An “impressive and hard-working” student of Stevenage, who designed antennas that can receive radio signals from air satellites, was praised by his school for his colossal achievements.
During the Easter holidays, 11-year-old student Danny Davis built his own dual cross-dipole antenna. Originally designed to listen to radio broadcasts across the country, Denny also uses fiction to obtain images from satellites as they fly overhead.
“For as long as I can remember, I’ve been very interested in space and satellites,” Denny said. “Whether it’s probes designed to help explore distant planets or space stations traveling thousands of meters per second above our heads, the thought of space exploration is amazing.
“So when I discovered online that it was possible to get pictures directly from weather satellites as they passed overhead, I was forced to try the project.”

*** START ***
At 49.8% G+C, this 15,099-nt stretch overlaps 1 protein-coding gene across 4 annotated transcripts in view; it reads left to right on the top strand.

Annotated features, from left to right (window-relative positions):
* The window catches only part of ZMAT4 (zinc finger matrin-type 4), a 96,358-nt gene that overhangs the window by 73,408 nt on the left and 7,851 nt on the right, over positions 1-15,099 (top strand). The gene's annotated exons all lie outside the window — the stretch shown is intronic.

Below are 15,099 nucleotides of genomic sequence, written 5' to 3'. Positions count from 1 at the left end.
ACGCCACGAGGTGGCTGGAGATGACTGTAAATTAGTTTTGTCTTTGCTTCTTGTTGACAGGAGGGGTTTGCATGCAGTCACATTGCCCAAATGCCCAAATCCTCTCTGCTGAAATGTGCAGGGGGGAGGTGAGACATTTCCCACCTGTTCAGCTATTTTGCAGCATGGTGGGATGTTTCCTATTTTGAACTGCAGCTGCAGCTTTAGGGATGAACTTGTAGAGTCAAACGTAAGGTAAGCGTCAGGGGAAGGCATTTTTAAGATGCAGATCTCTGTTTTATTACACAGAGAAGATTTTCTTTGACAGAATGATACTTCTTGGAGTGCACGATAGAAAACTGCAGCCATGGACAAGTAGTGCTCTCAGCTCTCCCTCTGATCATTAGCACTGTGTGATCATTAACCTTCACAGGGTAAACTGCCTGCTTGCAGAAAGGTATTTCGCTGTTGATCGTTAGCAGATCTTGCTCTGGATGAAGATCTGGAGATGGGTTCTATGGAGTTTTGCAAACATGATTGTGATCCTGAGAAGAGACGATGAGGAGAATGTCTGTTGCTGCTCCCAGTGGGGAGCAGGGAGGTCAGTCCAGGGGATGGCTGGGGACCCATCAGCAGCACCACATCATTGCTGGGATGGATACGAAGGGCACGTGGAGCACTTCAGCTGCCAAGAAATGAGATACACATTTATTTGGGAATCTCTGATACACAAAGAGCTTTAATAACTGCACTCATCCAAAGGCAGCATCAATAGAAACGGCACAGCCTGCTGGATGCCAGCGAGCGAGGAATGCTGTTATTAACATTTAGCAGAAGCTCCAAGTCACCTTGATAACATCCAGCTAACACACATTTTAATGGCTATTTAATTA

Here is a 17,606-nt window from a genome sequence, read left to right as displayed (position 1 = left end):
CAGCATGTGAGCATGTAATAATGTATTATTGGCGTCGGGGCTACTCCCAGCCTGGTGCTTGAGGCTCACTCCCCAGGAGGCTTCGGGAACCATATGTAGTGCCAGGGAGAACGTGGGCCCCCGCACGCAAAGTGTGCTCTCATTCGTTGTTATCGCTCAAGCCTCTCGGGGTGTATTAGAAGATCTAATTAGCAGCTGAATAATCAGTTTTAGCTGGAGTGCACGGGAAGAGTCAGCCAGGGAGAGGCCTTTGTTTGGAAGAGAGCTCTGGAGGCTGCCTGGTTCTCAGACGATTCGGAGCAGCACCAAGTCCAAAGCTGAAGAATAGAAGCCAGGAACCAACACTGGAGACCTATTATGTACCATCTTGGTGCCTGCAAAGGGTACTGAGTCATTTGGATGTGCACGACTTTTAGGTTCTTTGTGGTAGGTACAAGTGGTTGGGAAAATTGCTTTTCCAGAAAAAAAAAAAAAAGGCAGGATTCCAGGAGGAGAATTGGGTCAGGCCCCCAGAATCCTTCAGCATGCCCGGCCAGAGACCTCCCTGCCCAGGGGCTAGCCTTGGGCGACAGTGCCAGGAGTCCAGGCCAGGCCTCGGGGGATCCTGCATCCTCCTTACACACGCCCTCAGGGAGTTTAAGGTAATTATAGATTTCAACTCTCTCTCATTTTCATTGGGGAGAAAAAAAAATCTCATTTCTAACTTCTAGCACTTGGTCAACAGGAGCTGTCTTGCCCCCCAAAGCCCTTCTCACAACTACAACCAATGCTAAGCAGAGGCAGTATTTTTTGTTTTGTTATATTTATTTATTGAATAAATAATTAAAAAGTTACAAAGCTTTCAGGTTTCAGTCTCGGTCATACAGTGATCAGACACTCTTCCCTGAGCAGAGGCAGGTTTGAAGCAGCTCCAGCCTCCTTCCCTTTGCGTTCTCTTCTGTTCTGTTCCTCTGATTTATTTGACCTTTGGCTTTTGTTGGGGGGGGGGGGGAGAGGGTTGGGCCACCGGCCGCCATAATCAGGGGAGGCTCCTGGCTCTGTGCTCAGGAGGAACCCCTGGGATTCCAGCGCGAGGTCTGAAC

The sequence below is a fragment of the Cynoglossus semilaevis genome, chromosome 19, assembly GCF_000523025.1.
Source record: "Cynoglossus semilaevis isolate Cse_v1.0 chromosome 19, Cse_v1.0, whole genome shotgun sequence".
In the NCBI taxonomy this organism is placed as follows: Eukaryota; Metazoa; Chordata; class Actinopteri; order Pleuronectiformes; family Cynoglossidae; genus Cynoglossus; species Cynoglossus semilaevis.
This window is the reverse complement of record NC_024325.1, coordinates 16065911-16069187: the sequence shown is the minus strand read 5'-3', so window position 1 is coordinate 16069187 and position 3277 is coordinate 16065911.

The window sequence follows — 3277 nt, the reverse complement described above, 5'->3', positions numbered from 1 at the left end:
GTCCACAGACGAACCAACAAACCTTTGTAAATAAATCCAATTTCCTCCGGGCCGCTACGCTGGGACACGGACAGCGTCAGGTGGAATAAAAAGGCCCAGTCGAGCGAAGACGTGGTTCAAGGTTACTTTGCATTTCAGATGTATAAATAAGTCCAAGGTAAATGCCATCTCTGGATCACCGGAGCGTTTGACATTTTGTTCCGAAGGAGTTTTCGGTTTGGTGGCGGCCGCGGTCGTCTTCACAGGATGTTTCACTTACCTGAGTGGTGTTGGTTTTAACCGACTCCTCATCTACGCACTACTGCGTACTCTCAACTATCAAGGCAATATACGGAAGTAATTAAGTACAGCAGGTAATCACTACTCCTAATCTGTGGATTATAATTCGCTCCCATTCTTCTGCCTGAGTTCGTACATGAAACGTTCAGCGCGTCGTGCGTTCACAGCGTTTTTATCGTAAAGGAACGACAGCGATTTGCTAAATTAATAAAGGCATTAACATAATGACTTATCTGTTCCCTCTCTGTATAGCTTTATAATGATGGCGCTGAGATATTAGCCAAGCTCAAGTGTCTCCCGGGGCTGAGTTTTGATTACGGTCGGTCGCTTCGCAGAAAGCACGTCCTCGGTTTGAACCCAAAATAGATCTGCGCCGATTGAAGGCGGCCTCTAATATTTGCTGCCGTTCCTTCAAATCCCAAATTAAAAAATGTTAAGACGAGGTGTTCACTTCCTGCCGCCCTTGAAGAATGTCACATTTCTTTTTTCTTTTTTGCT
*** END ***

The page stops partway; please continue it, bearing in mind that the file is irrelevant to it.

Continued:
With the help of his father, Denny constructed the device for two days using instructions he found on the Internet. Using only a few wooden boards, coaxial cable, and aluminum wires, Denny hooked up his invention to a small USB SDR and laptop and began recording radio signals.
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Denny added: “Although deeply fascinated by the project, I also chose to try it, given that activities like this help students build a great appreciation for science in general and demonstrate important applications in real life of concepts, taught in subjects such as physics.
“I would certainly encourage everyone with patience and determination to try to collect their own photos if they find the time.”
A Nobel School spokesman said of Denny’s achievements: “Denny is an impressive and hard-working young man who has a world of possibilities ahead of him. His excellent school achievements and kind nature make him a very well-rounded person with a bright future ahead. We look forward to let’s see the many achievements in his future. “
The school is currently working with Denny to put him on a path that may eventually see him visit Oxford or Cambridge.